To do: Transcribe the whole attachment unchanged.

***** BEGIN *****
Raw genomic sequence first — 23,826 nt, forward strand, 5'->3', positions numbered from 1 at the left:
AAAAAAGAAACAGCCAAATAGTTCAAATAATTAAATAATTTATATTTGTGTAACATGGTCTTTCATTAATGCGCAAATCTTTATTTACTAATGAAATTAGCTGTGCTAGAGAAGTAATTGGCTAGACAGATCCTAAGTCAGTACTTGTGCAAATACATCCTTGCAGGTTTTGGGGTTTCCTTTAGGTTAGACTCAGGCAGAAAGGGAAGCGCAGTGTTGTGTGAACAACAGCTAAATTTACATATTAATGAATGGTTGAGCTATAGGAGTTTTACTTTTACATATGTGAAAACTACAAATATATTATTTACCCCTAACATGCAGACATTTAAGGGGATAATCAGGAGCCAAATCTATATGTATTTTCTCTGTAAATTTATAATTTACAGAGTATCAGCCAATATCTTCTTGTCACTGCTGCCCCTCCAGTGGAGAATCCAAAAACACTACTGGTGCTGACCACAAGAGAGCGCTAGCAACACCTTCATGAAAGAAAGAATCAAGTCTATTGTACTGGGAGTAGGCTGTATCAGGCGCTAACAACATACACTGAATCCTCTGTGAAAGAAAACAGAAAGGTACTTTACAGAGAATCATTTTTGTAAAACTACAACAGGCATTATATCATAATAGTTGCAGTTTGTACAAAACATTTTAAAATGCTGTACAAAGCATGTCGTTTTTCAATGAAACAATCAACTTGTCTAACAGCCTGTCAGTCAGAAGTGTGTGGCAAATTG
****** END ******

Raw genomic sequence first — 23,826 nt, forward strand, 5'->3', positions numbered from 1 at the left:
AAAAAAGAAACAGCCAAATAGTTCAAATAATTAAATAATTTATATTTGTGTAACATGGTCTTTCATTAATGCGCAAATCTTTATTTACTAATGAAATTAGCTGTGCTAGAGAAGTAATTGGCTAGACAGATCCTAAGTCAGTACTTGTGCAAATACATCCTTGCAGGTTTTGGGGTTTCCTTTAGGTTAGACTCAGGCAGAAAGGGAAGCGCAGTGTTGTGTGAACAACAGCTAAATTTACATATTAATGAATGGTTGAGCTATAGGAGTTTTACTTTTACATATGTGAAAACTACAAATATATTATTTACCCCTAACATGCAGACATTTAAGGGGATAATCAGGAGCCAAATCTATATGTATTTTCTCTGTAAATTTATAATTTACAGAGTATCAGCCAATATCTTCTTGTCACTGCTGCCCCTCCAGTGGAGAATCCAAAAACACTACTGGTGCTGACCACAAGAGAGCGCTAGCAACACCTTCATGAAAGAAAGAATCAAGTCTATTGTACTGGGAGTAGGCTGTATCAGGCGCTAACAACATACACTGAATCCTCTGTGAAAGAAAACAGAAAGGTACTTTACAGAGAATCATTTTTGTAAAACTACAACAGGCATTATATCATAATAGTTGCAGTTTGTACAAAACATTTTAAAATGCTGTACAAAGCATGTCGTTTTTCAATGAAACAATCAACTTGTCTAACAGCCTGTCAGTCAGAAGTGTGTGGCAAATTG